The U.S. Department of Justice and Teton County School District have reached a settlement to resolve the department’s investigation into alleged sex- and disability-related retaliation in the district.
The DOJ’s investigation into the school district of Wyoming’s wealthiest county focused on allegations by students of sexual harassment and a broad school climate where people can subject female students to insults and derogatory comments in the hallways, in classes and on social media, the DOJ says in a statement outlining the settlement.
The complaint probably stems from two 2020 lawsuits against the district, Charlotte Reynolds, civil rights and Title IX coordinator for Teton County School District, told Cowboy State Daily.
But the DOJ never showed the district the full complaint against it, she said.
“I would say we took exception to many of the claims the Department of Justice made,” said Reynolds. “However, we recognize the need to work collaboratively and cooperatively with the department with the goal being, if there are ways we can improve and better support students we want to do that.”
The DOJ is asking for the district to adopt more specific anti-discrimination and anti-harassment policies.
“We pointed out to the department we have (those) policies,” said Reynolds. The Office of Civil Rights has reviewed the district’s policies periodically, she continued, and “had not indicated any of our policies were lacking.”
Though the district doesn’t agree fully with the DOJ’s assessment of it, Reynolds said that “we are just focused on moving forward and on efforts to continually improve.”
These Settled Lawsuits
The district settled both 2020 lawsuits at the request of its insurance company for about $270,000 and $295,000, respectively, Reynolds said. The insurance company paid both settlements.
“Again, that was their decision, not our school district’s decision,” said Reynolds.
Two high school girls in the separate lawsuits claimed they were raped by fellow students, and they accused the school of not intervening to prevent others from gossiping about and bullying them after the attacks.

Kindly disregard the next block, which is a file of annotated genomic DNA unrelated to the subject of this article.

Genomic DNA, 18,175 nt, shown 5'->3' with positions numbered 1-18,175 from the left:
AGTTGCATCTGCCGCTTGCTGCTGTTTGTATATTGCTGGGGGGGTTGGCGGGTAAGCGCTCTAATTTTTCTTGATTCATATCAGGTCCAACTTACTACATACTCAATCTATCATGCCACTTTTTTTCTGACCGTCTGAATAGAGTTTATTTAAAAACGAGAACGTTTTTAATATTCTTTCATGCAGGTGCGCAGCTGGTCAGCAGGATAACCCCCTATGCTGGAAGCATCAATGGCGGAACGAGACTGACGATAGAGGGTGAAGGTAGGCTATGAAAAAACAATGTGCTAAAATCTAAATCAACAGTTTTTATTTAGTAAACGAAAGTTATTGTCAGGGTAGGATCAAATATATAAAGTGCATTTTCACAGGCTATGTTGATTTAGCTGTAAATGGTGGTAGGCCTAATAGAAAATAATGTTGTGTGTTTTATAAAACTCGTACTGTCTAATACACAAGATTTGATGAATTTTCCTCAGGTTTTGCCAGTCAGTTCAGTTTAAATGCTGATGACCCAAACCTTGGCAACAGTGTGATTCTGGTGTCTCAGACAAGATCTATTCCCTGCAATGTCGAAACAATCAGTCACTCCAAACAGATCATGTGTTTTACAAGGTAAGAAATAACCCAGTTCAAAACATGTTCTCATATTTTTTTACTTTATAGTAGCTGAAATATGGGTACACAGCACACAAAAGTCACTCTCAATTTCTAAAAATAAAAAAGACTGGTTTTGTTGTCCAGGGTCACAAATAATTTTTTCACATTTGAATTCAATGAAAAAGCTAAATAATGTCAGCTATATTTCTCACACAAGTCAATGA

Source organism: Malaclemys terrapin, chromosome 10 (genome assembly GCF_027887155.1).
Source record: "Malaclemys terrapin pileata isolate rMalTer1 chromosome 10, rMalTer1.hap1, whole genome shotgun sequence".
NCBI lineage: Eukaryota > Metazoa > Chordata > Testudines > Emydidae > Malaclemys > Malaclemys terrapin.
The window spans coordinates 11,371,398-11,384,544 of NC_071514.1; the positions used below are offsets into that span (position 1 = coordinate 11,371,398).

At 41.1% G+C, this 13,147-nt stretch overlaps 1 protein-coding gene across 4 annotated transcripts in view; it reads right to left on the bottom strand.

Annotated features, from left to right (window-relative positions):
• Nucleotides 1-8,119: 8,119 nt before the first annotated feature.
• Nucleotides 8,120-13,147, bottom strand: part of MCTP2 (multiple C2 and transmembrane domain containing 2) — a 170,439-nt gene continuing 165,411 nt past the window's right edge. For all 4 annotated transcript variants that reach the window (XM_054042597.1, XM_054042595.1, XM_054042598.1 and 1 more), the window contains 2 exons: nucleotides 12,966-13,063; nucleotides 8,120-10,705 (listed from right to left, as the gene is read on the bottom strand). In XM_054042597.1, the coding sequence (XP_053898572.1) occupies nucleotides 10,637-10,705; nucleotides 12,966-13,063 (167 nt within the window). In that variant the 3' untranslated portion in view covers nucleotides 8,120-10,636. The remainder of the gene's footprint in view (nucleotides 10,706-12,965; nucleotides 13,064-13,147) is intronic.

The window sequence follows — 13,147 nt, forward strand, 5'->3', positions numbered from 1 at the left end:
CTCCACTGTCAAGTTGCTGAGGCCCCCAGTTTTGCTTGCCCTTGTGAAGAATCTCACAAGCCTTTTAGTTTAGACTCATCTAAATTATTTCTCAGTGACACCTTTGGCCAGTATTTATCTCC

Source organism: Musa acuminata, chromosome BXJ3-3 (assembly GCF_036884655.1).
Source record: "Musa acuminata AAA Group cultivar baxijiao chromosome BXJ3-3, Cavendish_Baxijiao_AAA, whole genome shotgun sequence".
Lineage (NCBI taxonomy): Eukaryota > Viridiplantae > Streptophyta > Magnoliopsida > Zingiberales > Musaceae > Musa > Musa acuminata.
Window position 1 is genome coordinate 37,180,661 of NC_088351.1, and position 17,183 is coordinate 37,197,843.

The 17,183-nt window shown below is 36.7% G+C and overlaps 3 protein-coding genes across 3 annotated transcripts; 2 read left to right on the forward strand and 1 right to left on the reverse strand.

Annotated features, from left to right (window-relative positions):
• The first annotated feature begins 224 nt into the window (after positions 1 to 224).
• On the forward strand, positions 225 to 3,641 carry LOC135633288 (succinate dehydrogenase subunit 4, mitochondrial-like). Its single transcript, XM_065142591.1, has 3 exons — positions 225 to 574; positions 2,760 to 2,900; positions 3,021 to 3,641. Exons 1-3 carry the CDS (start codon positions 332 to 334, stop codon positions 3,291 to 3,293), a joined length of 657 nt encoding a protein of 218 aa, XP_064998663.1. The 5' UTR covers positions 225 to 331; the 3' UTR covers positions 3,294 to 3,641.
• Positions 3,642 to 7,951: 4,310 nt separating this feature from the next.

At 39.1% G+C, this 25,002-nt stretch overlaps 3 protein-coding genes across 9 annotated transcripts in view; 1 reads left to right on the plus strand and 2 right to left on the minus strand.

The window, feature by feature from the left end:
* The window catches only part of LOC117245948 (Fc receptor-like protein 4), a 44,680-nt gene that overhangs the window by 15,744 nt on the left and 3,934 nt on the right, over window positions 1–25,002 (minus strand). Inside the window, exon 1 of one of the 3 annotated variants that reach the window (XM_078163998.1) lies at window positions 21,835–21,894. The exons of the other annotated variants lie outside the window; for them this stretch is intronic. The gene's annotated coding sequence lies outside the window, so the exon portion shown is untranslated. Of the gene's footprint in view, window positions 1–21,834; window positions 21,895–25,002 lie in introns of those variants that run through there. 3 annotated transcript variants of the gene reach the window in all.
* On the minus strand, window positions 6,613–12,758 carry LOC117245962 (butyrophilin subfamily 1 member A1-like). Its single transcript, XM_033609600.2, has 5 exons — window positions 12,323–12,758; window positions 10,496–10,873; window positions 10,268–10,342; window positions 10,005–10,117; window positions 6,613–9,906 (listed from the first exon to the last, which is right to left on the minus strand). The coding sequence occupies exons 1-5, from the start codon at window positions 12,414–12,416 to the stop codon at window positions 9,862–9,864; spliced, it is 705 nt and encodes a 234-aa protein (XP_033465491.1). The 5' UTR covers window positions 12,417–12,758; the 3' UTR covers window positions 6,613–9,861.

A girl in the first lawsuit from June 2020, filing under the pseudonym Jane Doe, alleged that a boy who had befriended her at school forcibly held her down and raped her when she was 14 in the summer of 2017.
Her life and her school performance worsened after that and she became suicidal, the girl’s complaint claimed.
She accused the school of failing to investigate her attacker and instead investigated and disciplined her, as the animosity between herself and her attacker (and his friends) grew.
In the second lawsuit filed late December 2020, a girl identified with the pseudonym Rachel Roe alleged that a classmate raped her at his home in Jackson the day after the homecoming dance while she was a freshman in 2017.
At a later date, he forced his hands down her pants and touched her genitalia at the Teton County School District baseball fields after a nearby football game ended, the lawsuit had alleged.
Roe’s lawsuit accused district personnel of being “unconcerned” and not acting to protect the girl from subsequent harassment and gossip.
Another classmate in 2018 allegedly persuaded the girl to drink alcohol outside a concert when she was 15, then raped her.
He told her he had left some money in her pocket for a Plan B contraceptive, the lawsuit claimed, but the girl became pregnant.
She had an abortion after talking with her doctor, the complaint said.
“Terminating the pregnancy was very painful to (her), both physically and emotionally,” the document added.
The plaintiffs were different people but their attorneys were the same, Jack D. Edwards and Kaden B. Canfield of Edwards Law Office in Etna, Wyoming.
The school district cooperated fully with the DOJ’s investigation, says the agency’s July 20 press release, and “took proactive steps to begin revising and strengthening its anti-harassment policies and its multi-tiered support systems to help ensure that students who experience discrimination receive the proper services.”
One of the goals going forward is to prevent retaliation against students based on sex or disability.
Some disabilities stem from trauma, the statement says.
Clair McFarland can be reached at Clair@CowboyStateDaily.com.